I didn’t think we were going to have any rhubarb at all this year following the timber harvesting from the back field of some pine and hardwood during late winter.
The skidder, then the 18-wheeler on which the logs were piled, drove right over my rhubarb patch, scraping off so much snow and soil. But then, a couple of weeks ago, tiny, shiny purple balls began appearing in the patch. And now, small leaves are interspersed with more “balls” that are appearing. Thank goodness – there will be rhubarb!
Out ancestors looked forward to the appearance of this perennial fruit. Rhubarb was known as the pie plant.
After a winter of dried fruit, if any fruit at all, rhubarb was the first fresh fruit to appear and to immediately make into a pie. I feel the same way about seeing the rhubarb balls pop through the soil. I know it’s the beginning of the most wonderful season of spring, when everything comes to life, and so many fruits and vegetables become available, all in their own time.
After the rhubarb, as well as the cheerful crocuses and daffodils, come the asparagus spears, fiddleheads and tulips.
But for right now, my thoughts are on new and delicious ways to use this tart, but uniquely flavored rhubarb.
Pie is the standard. After all, rhubarb IS the pie plant. But there are so many other ways to use it. Rhubarb combines well with other fruits, too, such as oranges, apples and of course, strawberries.
Over the years, I have made rhubarb jelly, rhubarb jam, strawberry/rhubarb jelly and strawberry/rhubarb jam. A couple of years ago, I tried combining rhubarb and oranges for a jam. It was an instant hit! Everyone liked it, and now, if I decide to make just one rhubarb jelly/jam, it is this one.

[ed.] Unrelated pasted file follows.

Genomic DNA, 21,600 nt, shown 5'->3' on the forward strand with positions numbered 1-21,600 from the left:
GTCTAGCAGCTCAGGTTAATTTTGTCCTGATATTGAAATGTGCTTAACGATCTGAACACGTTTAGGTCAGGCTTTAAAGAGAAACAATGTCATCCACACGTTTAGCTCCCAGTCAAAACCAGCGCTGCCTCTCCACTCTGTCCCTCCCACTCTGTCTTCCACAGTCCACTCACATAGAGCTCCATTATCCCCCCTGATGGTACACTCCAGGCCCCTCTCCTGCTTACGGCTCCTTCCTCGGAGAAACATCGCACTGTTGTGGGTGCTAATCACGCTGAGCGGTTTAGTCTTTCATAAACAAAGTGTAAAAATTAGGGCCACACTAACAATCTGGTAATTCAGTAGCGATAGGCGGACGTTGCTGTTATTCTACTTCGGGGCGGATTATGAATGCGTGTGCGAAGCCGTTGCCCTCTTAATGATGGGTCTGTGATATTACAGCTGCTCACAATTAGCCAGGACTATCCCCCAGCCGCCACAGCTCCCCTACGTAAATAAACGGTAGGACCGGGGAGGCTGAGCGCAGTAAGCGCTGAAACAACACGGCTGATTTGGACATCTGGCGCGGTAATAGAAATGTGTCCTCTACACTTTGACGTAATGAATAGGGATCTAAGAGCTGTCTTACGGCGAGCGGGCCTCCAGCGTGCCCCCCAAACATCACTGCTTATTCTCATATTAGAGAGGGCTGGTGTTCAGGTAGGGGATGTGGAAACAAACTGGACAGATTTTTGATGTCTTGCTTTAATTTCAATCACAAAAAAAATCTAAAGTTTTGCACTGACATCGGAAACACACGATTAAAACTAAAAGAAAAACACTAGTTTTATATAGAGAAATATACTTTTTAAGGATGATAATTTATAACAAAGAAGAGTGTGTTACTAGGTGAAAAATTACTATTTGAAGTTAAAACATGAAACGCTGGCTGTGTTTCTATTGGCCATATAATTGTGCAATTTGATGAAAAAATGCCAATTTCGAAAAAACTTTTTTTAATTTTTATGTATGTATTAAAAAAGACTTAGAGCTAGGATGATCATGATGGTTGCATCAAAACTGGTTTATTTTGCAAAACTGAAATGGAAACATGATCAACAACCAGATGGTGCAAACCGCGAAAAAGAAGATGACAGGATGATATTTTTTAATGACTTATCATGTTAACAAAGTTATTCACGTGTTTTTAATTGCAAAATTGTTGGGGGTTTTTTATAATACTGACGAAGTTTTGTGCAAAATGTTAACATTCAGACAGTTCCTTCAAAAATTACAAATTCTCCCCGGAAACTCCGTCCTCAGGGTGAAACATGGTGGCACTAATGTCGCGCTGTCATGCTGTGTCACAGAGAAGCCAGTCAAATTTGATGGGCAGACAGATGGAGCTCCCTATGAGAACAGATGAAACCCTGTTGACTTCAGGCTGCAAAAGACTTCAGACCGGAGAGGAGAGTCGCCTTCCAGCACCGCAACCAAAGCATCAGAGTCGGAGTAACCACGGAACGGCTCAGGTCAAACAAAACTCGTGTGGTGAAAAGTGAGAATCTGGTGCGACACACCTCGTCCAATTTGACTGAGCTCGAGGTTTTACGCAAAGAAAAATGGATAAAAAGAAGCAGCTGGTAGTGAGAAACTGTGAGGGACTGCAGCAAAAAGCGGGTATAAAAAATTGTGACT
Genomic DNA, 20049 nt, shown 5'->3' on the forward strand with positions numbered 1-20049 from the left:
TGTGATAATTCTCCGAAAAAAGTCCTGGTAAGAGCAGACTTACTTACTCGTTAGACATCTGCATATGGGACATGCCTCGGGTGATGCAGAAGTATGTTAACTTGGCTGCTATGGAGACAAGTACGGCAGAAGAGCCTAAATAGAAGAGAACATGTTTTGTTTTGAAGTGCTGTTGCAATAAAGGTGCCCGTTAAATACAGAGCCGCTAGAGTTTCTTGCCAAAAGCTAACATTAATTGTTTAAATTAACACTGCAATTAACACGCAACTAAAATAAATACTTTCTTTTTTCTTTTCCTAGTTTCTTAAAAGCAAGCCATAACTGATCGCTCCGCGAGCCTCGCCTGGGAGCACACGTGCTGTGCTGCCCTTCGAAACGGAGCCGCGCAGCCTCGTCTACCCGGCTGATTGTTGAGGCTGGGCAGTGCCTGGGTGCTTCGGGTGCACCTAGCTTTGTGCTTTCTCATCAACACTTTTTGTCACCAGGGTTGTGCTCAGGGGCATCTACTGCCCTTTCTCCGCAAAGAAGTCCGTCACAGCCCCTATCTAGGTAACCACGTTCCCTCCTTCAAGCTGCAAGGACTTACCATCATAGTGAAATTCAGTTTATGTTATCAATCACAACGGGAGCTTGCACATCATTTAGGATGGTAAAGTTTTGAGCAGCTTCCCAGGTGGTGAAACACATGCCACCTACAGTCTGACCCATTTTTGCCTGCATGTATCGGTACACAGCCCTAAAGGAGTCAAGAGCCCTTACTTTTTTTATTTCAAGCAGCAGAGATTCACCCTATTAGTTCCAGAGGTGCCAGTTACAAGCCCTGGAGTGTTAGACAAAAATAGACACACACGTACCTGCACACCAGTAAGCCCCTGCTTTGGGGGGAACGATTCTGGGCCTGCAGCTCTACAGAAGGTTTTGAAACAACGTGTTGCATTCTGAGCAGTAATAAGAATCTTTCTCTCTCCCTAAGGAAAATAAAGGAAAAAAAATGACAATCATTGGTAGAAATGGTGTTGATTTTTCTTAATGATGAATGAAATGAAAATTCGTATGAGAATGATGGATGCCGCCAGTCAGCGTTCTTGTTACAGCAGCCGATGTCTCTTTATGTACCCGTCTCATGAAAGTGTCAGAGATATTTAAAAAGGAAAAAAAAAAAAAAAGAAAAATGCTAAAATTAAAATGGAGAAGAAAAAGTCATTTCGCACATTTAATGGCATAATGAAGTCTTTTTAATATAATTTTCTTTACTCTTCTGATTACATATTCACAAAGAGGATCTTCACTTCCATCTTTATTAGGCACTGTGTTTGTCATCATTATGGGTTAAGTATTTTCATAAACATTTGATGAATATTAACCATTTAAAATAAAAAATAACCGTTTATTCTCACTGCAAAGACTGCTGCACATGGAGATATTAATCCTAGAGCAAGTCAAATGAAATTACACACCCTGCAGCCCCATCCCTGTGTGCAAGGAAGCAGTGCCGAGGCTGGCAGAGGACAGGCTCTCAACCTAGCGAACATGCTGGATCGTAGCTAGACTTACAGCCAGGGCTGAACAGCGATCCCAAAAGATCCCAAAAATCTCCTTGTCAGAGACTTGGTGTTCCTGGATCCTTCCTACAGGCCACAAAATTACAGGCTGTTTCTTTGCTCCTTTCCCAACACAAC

Orange Rhubarb Jam (7-8 jars)
5 cups finely chopped red rhubarb
1 package powdered pectin
6 cups sugar
Peel half of one orange, then cut these orange-only (no white part) peelings into thin slivers and set aside. Squeeze juice from both oranges into a measuring cup. If the juice doesn’t make one cup, add enough water to make the cup.
In a large pot, combine the juice, slivered orange peel and chopped rhubarb. Stir. Whisk in the pectin.
Bring to a boil, stirring constantly. Stir in sugar all at once and bring to a full, rolling boil.
Let boil hard, while stirring, for 1 minute. Remove from heat and skim off foam. Ladle hot jam into sterilized half-pint mason jars, leaving one-quarter inch head room. Remove air bubbles by running a knife around the inside of the jar.
Screw on the two-piece lids and tighten. Place jars in a canner with enough boiling water to cover the jars. Bring to a boil, cover and process for 10 minutes. Remove canner from heat, wait five minutes, then remove jars. Let cool, then store in the cool, dark place.
Rhubarb may also be combined with sliced apples for a unique cobbler or crisp. Because rhubarb is more tart than apples, more sugar than usual is needed.
Apple-Rhubarb Crisp (about 8 servings)
4-5 apples, peeled and sliced
2-3 cups finely chopped rhubarb
three-quarters cup flour
1 cup sugar
one-half teaspoon salt
one-half teaspoon cinnamon
one-quarter teaspoon nutmeg
1 stick butter or margarine
Butter a two-quart casserole dish.
Stir together the apples and rhubarb and place in the buttered dish. Combine all dry ingredients, then cut in the cold butter. Spoon this mixture atop the fruit. Bake at 375 degrees for 55 minutes. Serve with whipped cream, vanilla ice cream, or plain.
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